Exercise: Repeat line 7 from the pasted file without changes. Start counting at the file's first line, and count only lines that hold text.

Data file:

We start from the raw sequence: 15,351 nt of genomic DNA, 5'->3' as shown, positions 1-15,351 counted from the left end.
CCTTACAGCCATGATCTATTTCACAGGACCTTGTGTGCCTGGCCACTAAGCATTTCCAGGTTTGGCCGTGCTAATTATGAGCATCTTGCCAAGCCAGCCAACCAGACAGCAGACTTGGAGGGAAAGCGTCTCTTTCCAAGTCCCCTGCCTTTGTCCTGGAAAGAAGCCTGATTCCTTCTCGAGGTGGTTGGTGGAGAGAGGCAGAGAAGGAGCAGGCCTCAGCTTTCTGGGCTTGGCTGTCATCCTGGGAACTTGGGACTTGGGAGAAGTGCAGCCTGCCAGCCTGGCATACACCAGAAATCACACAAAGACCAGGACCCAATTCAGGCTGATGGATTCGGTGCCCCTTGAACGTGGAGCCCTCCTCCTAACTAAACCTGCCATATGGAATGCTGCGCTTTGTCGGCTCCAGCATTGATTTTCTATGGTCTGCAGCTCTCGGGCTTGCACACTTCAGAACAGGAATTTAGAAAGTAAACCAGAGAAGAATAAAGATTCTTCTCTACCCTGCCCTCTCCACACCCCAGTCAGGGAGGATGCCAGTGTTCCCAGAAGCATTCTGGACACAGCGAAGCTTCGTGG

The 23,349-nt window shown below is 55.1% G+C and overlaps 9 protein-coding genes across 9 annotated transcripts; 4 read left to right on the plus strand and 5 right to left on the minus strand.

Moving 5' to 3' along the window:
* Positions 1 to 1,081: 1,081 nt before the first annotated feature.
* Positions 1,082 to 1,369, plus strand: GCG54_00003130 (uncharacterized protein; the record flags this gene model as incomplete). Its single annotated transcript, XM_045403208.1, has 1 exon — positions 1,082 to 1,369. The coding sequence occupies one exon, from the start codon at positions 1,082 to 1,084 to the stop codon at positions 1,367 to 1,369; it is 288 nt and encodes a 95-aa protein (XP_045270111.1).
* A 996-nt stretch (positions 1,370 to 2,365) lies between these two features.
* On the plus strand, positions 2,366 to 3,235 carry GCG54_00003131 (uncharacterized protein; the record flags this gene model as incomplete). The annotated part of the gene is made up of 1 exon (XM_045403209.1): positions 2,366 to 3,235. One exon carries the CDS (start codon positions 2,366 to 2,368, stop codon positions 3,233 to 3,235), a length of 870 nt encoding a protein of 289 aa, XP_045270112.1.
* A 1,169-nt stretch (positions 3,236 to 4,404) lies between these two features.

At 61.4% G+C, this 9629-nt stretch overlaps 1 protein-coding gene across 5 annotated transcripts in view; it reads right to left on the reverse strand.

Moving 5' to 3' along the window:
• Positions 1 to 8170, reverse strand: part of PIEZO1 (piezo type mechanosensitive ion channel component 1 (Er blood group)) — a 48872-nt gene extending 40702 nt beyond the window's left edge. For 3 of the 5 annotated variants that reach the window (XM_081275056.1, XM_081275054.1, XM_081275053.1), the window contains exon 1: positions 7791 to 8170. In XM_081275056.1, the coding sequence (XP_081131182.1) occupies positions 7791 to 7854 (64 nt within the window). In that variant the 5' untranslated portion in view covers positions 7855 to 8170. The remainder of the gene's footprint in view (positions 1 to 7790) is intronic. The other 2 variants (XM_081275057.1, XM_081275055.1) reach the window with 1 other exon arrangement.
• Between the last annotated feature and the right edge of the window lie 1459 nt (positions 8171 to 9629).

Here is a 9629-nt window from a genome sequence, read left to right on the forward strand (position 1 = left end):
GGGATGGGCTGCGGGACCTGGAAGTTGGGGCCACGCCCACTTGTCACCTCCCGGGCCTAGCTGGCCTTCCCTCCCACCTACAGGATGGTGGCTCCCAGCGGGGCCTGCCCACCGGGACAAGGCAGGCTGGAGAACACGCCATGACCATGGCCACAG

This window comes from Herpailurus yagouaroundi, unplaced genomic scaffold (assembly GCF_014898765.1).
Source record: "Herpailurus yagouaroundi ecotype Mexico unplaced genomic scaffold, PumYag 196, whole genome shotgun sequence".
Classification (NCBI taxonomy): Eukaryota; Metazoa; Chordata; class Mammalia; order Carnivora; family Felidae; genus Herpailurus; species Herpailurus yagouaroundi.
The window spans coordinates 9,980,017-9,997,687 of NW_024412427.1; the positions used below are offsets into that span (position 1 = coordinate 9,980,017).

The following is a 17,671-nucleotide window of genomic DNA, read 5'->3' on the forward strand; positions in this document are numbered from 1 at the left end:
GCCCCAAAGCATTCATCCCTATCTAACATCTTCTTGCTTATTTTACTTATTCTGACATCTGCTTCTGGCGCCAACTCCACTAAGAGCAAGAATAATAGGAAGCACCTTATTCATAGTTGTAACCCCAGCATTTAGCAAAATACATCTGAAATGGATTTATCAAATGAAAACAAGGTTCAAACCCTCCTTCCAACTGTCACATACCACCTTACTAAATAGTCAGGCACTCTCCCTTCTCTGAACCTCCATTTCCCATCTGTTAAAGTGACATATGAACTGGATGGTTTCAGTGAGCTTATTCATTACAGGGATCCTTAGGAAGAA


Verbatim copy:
* A 996-nt stretch (positions 1,370 to 2,365) lies between these two features.